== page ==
You can smell them before you see them. Goldfields emit a scent that's earthy and sweet, a little musky: the aroma of spring in California's arid foothills. Their perfume is coming in hot as I walk along the path that leads visitors into the Antelope Valley Poppy Preserve west of Lancaster.
This state natural preserve isn't the reason why I drove three hours this morning, but I figured that I might as well see it while I'm here. When in Lancaster, right?
- Photos By Camillia Lanham
- ORANGE GLOW The Antelope Valley Poppy Preserve's 8 miles of trails loop over and around hillsides swathed in poppies from vista point to vista point—you're surrounded by people and flowers.
I instantly regretted my decision about a mile before the preserve's entrance. Cars parked bumper to bumper on both sides of the narrow two-lane road. People hopping around on private property, selfie sticks in hand. Frolicking in the glory of social media super bloom heaven, they crush the flowers that already proliferated the roadside in perfect poses of an afternoon spent exploring peak poppy production. They didn't even need to go to the preserve!
Still, I press on, joining the herd of humans hungering for some orange-covered hillsides. Parking, I grab water and sunscreen—essentials—and start walking. The crowd of people is a bit unnerving. Children are upset with their parents for making them take this journey. Dusty steps ruin perfectly primped outfits. Large umbrellas protect some from the sun, endangering everyone else at eye level.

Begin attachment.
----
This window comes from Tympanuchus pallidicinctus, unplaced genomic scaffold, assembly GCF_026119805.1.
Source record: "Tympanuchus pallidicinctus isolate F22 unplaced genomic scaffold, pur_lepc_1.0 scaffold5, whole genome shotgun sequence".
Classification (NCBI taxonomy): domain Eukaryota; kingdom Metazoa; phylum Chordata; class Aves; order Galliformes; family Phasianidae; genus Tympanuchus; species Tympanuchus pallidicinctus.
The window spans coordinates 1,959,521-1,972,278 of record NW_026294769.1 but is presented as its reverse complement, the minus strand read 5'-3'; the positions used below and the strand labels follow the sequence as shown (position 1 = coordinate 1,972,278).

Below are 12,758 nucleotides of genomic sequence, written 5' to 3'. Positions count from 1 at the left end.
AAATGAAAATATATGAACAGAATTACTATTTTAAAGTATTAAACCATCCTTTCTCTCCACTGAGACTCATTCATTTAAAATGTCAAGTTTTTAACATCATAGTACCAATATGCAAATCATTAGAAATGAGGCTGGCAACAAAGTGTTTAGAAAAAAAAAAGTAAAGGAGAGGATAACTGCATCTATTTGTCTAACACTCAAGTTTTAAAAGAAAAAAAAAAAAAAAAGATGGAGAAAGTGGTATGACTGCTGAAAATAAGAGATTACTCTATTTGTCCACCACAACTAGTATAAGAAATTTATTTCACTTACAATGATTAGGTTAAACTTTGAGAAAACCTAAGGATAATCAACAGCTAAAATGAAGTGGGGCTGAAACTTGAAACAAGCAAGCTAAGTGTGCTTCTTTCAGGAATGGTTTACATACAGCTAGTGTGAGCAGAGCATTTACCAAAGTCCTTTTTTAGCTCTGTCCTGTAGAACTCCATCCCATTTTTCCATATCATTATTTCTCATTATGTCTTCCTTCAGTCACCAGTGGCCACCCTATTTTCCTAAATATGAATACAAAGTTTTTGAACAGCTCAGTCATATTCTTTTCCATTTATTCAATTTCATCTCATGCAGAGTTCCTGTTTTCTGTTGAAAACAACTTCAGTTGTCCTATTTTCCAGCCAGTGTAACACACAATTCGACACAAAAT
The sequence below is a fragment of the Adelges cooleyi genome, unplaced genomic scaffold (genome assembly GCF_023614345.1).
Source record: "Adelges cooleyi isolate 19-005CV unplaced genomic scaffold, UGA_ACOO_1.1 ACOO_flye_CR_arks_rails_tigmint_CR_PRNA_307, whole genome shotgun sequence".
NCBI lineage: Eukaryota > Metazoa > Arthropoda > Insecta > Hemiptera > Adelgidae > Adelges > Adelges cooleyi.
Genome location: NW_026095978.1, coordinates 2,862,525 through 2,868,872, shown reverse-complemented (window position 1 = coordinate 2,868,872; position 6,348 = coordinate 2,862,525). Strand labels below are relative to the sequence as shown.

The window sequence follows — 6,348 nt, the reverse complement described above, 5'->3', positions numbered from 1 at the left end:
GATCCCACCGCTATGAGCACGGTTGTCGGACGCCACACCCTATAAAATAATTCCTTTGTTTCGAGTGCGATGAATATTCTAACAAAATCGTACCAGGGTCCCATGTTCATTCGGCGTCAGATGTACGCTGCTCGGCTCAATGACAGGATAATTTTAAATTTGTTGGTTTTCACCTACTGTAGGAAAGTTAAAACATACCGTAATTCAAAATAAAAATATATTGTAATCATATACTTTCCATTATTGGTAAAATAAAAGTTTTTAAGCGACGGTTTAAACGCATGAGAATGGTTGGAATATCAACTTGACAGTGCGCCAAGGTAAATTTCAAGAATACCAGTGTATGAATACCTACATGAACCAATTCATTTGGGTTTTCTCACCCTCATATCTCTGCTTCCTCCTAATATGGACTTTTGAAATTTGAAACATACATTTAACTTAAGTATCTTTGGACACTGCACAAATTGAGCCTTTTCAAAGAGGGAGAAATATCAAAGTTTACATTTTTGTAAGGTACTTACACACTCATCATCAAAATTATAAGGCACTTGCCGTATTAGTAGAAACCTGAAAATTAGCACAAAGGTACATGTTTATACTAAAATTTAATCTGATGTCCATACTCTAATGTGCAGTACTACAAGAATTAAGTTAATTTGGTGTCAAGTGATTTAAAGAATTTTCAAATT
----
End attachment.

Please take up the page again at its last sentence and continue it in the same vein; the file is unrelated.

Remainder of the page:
Feeling claustrophobic, I move a little faster as I stare at the hillside pathways before me swarming with little ant-sized humans. Maybe on the other side of these hills, I think, there is a less crowded space. Past the crest of a hill, down on the other side is a relatively empty pathway. Goldfields and poppies absorb the sun, glowing in the afternoon light. Like an abstract painting, they coat green hills in dollops of color. I know it's all been said before, but it's true.
- Photos By Camillia Lanham
- POPPING OFF California's state flower is in full bloom right now in the high desert of Southern California, but it's not the only flora populating the Golden State.
The trail meanders around the backside of the preserve, a space where the magnitude of flowers is visible beyond the preserve's borders. It is magnificent and peaceful, plodding along with nothing but dust and color in my sights. Coming back around the loop and up to the top, the fever starts again. A park ranger looks stressed as she moves from group to group of photo takers, telling them not to step off the wide trail into the flowers.
The orange expanse is interrupted by professional and amateur photographers (myself included, unfortunately) ready to capture the radiant display, families in matching outfits, and groups of teens, tweens, and 20-somethings dressed in their Saturday best. Honestly, it's a weird experience, but it sure is pretty. Δ
Editor Camillia Lanham is ready for the super bloom tourists to go away. Send your thoughts to firstname.lastname@example.org.